Those of you who finished The Darkness will remember the end scene, in which [spoiler alert!] protagonist Jackie Estacado unleashed all of his rage and the full power of The Darkness, murdering a mansion full of goons. The only problem was that we didn't get to play it -- we had to just watch.

"At the end, you see Jackie going nuts with the demon arms, but you can't play that," Digital Extremes project director Sheldon Carter lamented about the first game, "and that's what I wanted to play. So that's what we're doing for the second game."

Watching a guided demo at GDC, the developer's mission was clear: Jackie is far more aggressive and powerful in the sequel.
Jackie starts out pretty strong in The Darkness 2. It's been two years since the first game and Jackie's now the don of the Estacado crime family. During his ascension, he must have learned a thing or two about The Darkness, because he's got two tendrils at his disposal at all times -- the left is for grabbing and the right is for slicing -- and seems to be comfortable wielding them.

Using the left trigger, Jackie can grab items (and enemies) in the environment and use them as weapons or cover, but the slicing works in a more unique way. By holding in the right trigger, players can flick the right thumbstick to slice dynamically for some gruesome attacks. Enemies can be split horizontally and vertically, or you can start with their arms first -- The Darkness 2 not only ramps up Jackie's abilities, but also the gore factor.

We weren't super fond of getting lost in subway transitions and you saw in the demo that we blew up the subway, kinda metaphorically.- Sheldon Carter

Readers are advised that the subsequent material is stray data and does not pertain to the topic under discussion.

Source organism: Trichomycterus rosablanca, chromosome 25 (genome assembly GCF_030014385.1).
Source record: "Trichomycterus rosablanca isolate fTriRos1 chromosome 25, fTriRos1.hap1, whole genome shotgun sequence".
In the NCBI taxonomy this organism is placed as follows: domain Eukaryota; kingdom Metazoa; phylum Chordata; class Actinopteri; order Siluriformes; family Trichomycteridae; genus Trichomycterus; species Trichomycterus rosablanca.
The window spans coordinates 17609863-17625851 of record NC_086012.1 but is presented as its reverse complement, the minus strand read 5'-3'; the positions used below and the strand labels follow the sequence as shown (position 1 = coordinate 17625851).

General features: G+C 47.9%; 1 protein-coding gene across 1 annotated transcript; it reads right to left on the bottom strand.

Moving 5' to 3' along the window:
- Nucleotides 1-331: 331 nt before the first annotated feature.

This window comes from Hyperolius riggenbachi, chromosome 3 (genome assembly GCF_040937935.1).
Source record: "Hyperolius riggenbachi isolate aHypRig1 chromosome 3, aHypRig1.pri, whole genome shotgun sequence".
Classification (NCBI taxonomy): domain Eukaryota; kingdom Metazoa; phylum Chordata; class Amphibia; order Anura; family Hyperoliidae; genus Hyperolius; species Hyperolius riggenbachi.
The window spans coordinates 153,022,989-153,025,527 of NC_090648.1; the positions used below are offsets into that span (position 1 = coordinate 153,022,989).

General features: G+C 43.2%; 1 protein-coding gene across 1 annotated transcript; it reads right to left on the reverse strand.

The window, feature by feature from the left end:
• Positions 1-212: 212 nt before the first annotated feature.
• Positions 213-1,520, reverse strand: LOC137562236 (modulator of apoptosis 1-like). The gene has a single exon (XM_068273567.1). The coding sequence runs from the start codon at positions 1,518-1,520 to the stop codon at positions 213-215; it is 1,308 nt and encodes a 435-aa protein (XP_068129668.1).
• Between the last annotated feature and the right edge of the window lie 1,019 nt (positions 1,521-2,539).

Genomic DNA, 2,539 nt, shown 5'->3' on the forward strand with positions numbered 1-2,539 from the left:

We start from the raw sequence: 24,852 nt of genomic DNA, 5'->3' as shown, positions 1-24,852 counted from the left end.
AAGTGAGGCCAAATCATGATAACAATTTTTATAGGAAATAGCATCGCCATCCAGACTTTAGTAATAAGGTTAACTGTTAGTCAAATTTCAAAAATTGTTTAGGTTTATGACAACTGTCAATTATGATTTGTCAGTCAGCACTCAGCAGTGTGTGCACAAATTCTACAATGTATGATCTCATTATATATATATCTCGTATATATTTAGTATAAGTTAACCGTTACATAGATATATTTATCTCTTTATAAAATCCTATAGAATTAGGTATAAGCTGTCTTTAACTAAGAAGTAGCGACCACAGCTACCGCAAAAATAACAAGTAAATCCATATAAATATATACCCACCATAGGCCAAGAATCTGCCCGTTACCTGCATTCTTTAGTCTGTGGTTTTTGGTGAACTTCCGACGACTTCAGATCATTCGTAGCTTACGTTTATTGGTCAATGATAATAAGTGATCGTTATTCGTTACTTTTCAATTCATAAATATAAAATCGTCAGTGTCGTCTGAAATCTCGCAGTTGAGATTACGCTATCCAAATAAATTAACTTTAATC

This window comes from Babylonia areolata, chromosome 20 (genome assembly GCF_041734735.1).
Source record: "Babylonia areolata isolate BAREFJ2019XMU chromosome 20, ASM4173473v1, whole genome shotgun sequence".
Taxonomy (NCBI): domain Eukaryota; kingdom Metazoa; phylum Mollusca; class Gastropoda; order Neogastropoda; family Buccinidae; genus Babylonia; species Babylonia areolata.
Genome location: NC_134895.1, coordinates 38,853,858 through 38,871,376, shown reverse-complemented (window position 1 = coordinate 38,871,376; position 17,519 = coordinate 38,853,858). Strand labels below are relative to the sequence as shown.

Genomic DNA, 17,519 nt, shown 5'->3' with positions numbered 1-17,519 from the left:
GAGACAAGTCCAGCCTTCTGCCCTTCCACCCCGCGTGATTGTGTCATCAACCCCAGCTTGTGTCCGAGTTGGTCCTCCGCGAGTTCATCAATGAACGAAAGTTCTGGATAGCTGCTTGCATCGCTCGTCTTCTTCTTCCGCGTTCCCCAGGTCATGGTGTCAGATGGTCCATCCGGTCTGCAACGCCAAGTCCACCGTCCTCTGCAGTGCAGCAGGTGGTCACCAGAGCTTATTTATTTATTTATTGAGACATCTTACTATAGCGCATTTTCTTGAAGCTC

One of the demo's better parts saw Jackie ripping off a car door and using it as mobile cover, shooting through the window frame of the door while dual-wielding Colt pistols. Using these skills, it's clear that Jackie is now more adept at handling larger groups of enemies. And if this demo was any indication, Jackie will be ambushed regularly throughout the game.

I witnessed one such encounter as the Digital Extremes guide headed down into the subway -- uh-oh. One of the major criticisms of the first game was its subway, which could easily become a maze. "We weren't super fond of getting lost in subway transitions," said Carter, "and you saw in the demo that we blew up the subway, kinda metaphorically." Indeed!

The subway scene in the demo was full of explosions and about a dozen goons, which Jackie picked apart with a mix of guns -- he was dual-wielding an SMG and pistol -- and his demon arms. It was utter chaos to watch, and I wondered if this quad-wielding would be a bit too unwieldy in practice. I can't make that call until they let press pick up the controller later in the year.

"Jackie's the don now, so he has a limo driver," Carter pointed out. "He's not a low-level thug any more who has to pick his way through New York. He knows where he has to go, and he can go there whenever he wants." Carter implied that as the story develops, Jackie won't have to wander around the subway system to find his way to his destination.

The demo itself was a bit on the shorter side, but it adequately conveyed how gameplay has changed in the sequel. It's a far more physical experience, as tendrils can freely lop off limbs and cut through enemies like a ginsu knife through a soda can. After seeing it in motion for the first time, it appears The Darkness 2's bodycount will be significantly higher this time around, which is great for players looking for a more action-packed experience ... not so much for the hordes of henchmen without health insurance.

This article was originally published on Joystiq.